To the untrained eye, a chess grandmaster might not seem like an elite athlete — chess, after all, requires intense concentration and hours of sitting.
But for these world class chess players, training their bodies for peak performance is key to staying on top of the rigorous mental demands of the game, ESPN reports.
The World Cup of Chess is taking place now through Oct. 4 in Khanty-Mansiysk, Russia. During a major tournament like this, chess players can burn up to 6,000 calories per day just from the physiological effects of stress and thinking, Robert Sapolsky, Stanford professor of neurology and neurosurgery told ESPN.
Grandmasters also "sustain elevated blood pressure for hours in the range found in competitive marathon runners," Sapolsky said.
And just like an athlete might adjust their diet and workout routine ahead of a game, chess grandmasters have developed unique ways to stay fueled and focused.
Here are the strict health habits that chess the top two grandmasters use to train for a competition, according to ESPN.
Magnus Carlsen, the 28-year-old chess grandmaster ranked No. 1 in the world, used to drink orange juice and water for energy during chess games, but noticed that the sugar was making him crash.
At the suggestion of an Olympic performance specialist, Carlsen has switched to drinking to a mixture of chocolate milk and regular milk, which provides nutrients like protein and calcium that help him sustain his energy levels longer — important since games can last several hours. (Last year, the final game of the World Cup between Carlsen and Fabiano Caruana took two weeks and totaled 48 hours of play time.)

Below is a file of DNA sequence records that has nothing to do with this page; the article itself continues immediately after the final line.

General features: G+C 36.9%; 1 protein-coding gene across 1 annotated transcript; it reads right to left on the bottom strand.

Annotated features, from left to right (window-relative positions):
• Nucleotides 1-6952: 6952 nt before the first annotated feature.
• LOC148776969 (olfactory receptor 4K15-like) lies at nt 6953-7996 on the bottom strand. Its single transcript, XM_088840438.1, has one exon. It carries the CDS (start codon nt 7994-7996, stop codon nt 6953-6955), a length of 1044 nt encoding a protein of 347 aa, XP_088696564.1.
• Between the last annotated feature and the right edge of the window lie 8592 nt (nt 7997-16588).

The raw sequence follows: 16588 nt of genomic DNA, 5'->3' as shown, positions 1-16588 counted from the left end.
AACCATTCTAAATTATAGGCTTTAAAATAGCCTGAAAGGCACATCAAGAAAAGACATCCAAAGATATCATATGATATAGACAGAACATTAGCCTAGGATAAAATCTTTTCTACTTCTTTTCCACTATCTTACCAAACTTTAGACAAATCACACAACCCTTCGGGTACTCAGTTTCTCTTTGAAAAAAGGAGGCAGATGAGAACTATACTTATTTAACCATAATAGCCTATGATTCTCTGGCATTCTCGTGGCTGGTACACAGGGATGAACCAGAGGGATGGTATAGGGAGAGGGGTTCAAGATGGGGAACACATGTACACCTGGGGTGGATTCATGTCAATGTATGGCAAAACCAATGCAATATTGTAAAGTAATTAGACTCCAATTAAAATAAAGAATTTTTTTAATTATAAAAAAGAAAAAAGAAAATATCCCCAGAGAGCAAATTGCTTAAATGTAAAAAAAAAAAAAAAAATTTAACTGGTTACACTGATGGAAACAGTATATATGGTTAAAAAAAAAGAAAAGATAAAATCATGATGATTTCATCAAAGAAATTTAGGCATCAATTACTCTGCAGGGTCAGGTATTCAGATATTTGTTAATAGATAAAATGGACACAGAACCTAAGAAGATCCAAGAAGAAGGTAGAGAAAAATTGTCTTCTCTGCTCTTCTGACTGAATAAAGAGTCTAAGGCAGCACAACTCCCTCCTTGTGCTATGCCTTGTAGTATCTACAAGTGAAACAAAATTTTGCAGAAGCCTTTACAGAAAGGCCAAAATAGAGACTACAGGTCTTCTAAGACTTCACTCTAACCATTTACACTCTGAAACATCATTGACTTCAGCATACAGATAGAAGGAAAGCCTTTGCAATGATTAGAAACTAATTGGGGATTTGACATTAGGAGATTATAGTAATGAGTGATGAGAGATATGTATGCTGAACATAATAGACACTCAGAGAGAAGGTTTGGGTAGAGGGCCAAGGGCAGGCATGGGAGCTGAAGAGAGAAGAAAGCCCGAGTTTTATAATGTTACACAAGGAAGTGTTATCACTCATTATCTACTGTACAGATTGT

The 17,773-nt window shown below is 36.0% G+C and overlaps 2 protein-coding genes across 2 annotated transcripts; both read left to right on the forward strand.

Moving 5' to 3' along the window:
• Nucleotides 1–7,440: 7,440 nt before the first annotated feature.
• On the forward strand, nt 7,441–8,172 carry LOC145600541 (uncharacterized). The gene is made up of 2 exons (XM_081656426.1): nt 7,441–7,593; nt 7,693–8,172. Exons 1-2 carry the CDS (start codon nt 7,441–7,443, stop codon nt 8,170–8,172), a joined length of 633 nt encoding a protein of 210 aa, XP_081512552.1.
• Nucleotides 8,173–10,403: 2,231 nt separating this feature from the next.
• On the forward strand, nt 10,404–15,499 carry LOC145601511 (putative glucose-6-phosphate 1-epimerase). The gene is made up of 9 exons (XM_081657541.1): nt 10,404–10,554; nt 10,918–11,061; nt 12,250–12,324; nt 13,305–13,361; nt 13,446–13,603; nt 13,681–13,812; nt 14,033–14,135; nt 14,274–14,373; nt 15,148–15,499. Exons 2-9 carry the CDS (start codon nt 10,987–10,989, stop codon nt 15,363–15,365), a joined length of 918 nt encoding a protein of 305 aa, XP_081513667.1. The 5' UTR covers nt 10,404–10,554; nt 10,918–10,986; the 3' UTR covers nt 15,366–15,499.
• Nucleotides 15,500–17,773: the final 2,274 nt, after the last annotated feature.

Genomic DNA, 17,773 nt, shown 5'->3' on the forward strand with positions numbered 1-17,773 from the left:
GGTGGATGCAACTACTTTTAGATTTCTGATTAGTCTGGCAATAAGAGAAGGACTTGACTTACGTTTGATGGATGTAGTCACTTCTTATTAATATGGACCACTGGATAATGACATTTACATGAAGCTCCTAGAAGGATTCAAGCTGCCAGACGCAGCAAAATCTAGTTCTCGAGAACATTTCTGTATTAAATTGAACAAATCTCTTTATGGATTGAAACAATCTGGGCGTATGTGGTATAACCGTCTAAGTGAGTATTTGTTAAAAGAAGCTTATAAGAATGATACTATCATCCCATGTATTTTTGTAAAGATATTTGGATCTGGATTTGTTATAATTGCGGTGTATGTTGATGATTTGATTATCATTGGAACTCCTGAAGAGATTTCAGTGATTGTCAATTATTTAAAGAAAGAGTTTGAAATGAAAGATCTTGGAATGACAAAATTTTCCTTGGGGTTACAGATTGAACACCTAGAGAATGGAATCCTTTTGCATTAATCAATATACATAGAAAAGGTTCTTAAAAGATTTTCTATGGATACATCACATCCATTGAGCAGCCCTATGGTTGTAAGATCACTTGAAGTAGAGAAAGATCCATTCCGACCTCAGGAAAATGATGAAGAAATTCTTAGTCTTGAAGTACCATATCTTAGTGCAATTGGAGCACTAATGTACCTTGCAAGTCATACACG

Carlsen also travels with a personal chef who helps tailor his meals to fit his specific nutritional needs. "Before tournaments, you need a lot of energy, so I am trying to trick him to eat some pasta so he gets some reserve energy," Magnus Forssell, Carlsen's chef, told ESPN. Carb-loading is also a trick that runners use the night before a race to increase their stores of glycogen, which is energy stored in muscles.
During games, Carlsen often chews gum, a habit that his father says keeps him alert and energized. This strategy is backed by research: Studies suggest that chewing on gum can improve memory, concentration and reaction times, especially when completing a long task.
Caruana, the 27-year-old No. 2 player in the world, cuts out certain vices months before a competition as a detox. He doesn't eat sugar, and in past years has stopped drinking too.
Caruana told ESPN he heard that Carlsen, who beat him in the 2018 World Cup of Chess, went off sugar to keep his energy levels stable and he decided to try it. And drinking alcohol can interfere with the quality of "restorative sleep," which is crucial for memory and performance, according to the National Sleep Foundation.
To increase his stamina for chess games, Caruana typically runs, plays basketball and swims, often all in one day. Exercise can also burn off stress before a competition.
Caruana says taking the extra step to prepare physically helps him feel more confident going into a competition. "Sometimes you have to shock your body into listening to you," he told ESPN.
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